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Prairie Fare: Soy Foods Offer Variety and Potential Health Benefits

We didn’t widely use soybeans in the U.S. until the 1800s, but the popularity of soy-based foods has grown. Prairie Fare: Soy Foods Offer Variety and Potential Health Benefits.

By Julie Garden-Robinson, Food and Nutrition Specialist

NDSU Extension Service

Have you or your family members used any soy products today? Chances are you have.

You may have applied cosmetics containing soy. Maybe you read a newspaper printed with soy ink. Your desk or other furniture might be made of particle board made from soy. You may have spread your toast with a soy-based margarine. Maybe your child used soy-based crayons at school. You might be filling your car with soy biodiesel in the future.

You probably aren’t wearing a suit made from soybean fibers or driving a car with soy panels. Someone thought of those ideas, too.

During the Depression, Henry Ford, famous in the automobile industry, promoted using agricultural commodities in different ways to help bolster the economy. He developed “soybean wool” from soy protein fibers. Sometimes he wore his soy-based suit to promote his creation. He also built a car with panels made from soy-based plastic.

Somehow, they didn’t catch on.

Soy has been used for nourishment for thousands of years. The first record of soybean cultivation dates back to 2838 B.C. in China. Chinese farmers fed their livestock and families the protein-rich food.

We didn’t widely use soybeans in the U.S. until the 1800s, but the popularity of soy-based foods has grown. A 1999 survey of consumers revealed that two-thirds of them rated soy foods as healthy.

Soy is a complete protein, providing the essential amino acids the body needs. Some research has shown that soy-based foods can reduce blood cholesterol levels. Other research has shown only a small benefit of soy to heart health.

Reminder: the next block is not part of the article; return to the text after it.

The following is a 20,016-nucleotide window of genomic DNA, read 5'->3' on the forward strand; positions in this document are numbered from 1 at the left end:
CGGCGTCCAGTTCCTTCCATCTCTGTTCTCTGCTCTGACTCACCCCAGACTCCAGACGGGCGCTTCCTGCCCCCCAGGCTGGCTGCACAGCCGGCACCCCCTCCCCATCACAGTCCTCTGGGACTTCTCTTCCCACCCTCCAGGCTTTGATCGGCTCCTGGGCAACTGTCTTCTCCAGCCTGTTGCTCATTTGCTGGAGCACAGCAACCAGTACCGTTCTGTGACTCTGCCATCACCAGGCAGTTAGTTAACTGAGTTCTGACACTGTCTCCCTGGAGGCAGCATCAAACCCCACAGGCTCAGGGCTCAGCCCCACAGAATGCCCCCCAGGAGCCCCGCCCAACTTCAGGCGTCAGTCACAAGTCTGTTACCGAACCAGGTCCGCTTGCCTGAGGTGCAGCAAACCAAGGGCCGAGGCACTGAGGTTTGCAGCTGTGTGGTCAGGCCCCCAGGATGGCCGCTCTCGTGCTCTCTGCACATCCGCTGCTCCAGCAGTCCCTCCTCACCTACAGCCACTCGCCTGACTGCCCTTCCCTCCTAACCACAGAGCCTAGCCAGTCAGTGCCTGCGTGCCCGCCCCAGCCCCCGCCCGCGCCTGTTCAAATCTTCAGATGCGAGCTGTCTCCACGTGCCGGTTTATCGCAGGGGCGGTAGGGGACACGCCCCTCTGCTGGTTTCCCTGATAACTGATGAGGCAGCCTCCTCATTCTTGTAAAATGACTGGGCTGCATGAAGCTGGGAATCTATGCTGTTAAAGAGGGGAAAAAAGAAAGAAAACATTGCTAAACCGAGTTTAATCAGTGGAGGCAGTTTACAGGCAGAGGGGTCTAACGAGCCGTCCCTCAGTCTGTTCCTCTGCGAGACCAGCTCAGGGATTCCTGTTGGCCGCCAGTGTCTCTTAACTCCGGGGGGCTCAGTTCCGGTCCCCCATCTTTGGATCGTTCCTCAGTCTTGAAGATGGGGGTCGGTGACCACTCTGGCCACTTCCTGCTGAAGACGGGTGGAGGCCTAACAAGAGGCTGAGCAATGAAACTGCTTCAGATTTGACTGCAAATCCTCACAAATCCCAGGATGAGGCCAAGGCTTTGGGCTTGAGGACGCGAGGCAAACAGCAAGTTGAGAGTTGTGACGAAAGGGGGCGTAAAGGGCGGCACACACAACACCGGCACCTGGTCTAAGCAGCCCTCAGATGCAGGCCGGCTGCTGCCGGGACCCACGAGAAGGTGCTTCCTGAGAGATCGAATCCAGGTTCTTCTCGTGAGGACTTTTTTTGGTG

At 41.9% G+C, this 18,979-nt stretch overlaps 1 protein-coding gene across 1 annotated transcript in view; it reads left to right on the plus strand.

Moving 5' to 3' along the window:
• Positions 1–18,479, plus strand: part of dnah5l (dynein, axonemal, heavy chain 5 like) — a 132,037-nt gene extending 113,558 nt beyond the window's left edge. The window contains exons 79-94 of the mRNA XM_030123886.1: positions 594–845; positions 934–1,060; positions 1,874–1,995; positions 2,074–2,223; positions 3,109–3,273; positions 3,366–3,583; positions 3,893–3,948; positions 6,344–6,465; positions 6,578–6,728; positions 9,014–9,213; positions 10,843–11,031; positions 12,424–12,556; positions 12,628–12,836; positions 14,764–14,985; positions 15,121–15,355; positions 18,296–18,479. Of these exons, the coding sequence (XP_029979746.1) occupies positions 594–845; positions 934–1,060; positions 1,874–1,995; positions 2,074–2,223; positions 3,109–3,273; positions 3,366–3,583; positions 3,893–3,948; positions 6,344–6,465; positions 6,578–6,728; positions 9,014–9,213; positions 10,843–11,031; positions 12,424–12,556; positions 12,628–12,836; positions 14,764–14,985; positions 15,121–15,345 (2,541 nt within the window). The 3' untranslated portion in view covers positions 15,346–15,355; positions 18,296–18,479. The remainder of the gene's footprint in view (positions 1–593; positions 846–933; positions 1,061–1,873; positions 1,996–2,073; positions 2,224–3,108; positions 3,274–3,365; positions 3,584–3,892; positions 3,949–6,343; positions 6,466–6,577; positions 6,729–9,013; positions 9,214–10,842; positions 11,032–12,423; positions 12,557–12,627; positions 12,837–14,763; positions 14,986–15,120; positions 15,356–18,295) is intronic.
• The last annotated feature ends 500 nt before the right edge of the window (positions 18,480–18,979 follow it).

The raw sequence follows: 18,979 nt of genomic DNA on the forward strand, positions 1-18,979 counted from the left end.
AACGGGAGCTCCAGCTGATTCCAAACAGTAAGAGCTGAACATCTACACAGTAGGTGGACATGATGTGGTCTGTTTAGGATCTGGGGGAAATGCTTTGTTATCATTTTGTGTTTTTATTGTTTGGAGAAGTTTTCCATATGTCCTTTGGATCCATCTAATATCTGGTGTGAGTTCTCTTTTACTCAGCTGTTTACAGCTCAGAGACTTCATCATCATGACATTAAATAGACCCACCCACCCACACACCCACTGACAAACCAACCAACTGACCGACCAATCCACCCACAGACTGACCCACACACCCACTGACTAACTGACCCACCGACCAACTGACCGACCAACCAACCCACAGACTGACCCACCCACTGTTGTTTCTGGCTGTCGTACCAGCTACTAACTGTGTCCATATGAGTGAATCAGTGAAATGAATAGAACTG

Soy-based foods can carry a health claim linking soy to improved heart health if the foods meet certain criteria. To carry the health claim, a serving of the soy food product must contain at least 6.25 grams of soy protein, be low in fat (less than 3 grams per serving), low in saturated fat (less than 1 gram per serving) and low in cholesterol (less than 20 milligrams per serving).

Researchers are studying the potential negative effects of soy, too. Some researchers question the effects of consuming high amounts of soy, especially among infants being fed soy-based formula. Others are studying the effects of soy on hormone function.

Overall, soybeans contain protein and fiber, with no cholesterol and little fat. That’s a good combination. These are some common soy-based foods to consider:

  • Tofu is a soy-based curd with a mild flavor that can be used in stir-fry, soup and a variety of other recipes.
  • Soy nuts are a crunchy source of protein for snacks.
  • Soy milk can be used wherever you use other types of milk. People who are lactose intolerant often use soy milk as a replacement for dairy.
  • Soy-based cheese and meat extenders are high in protein and can be used widely in menus.
  • Soy flour can be used in baked goods. It’s found in commercial pancake mixes, cereals and other foods.
  • Miso is fermented soybean paste that can be used as a seasoning or in soup stock.
  • Textured soy protein can be used as a meat extender in foods such as meatloaf.

Here’s a contest-winning recipe featuring tofu and soy milk. It was developed by Pam Becker of Sioux Falls, S.D. The recipe appears on the North Dakota Soybean Council Web site at http://www.ndsoybean.org/.

Light Lemon Cheesecake

1 1/4 c. graham cracker crumbs

1/4 c. sugar

1/3 c. margarine, melted

1 package (0.3-ounce) sugar-free lemon gelatin

2/3 c. boiling water

16 ounces light cream cheese

6 ounces light/firm silken tofu

Grated rind of one lemon

Juice of one lemon

1 c. light whipped topping

Fresh fruit (such as sliced strawberries and kiwi)

Mix cracker crumbs, sugar and melted margarine together. Using back of large spoon, press crumb mixture firmly on bottom and up sides of an 8-inch springform pan. Chill crust for five to 10 minutes. Mix lemon gelatin and water in blender, slowly adding in cream cheese and tofu. Mix until smooth. Pour into large bowl and add lemon rind, juice and topping. Pour into crumb crust and smooth top. Chill for four hours. Serve or garnish with fresh fruit if desired.

Makes 12 servings. Each serving has 220 calories, 13 grams (g) of fat, 19 g of carbohydrate and 1 g of fiber.


NDSU Agriculture Communication

Source:Julie Garden-Robinson, (701) 231-7187, :julie.garden-robinson@ndsu.edu
Editor:Rich Mattern, (701) 231-6136, richard.mattern@ndsu.edu
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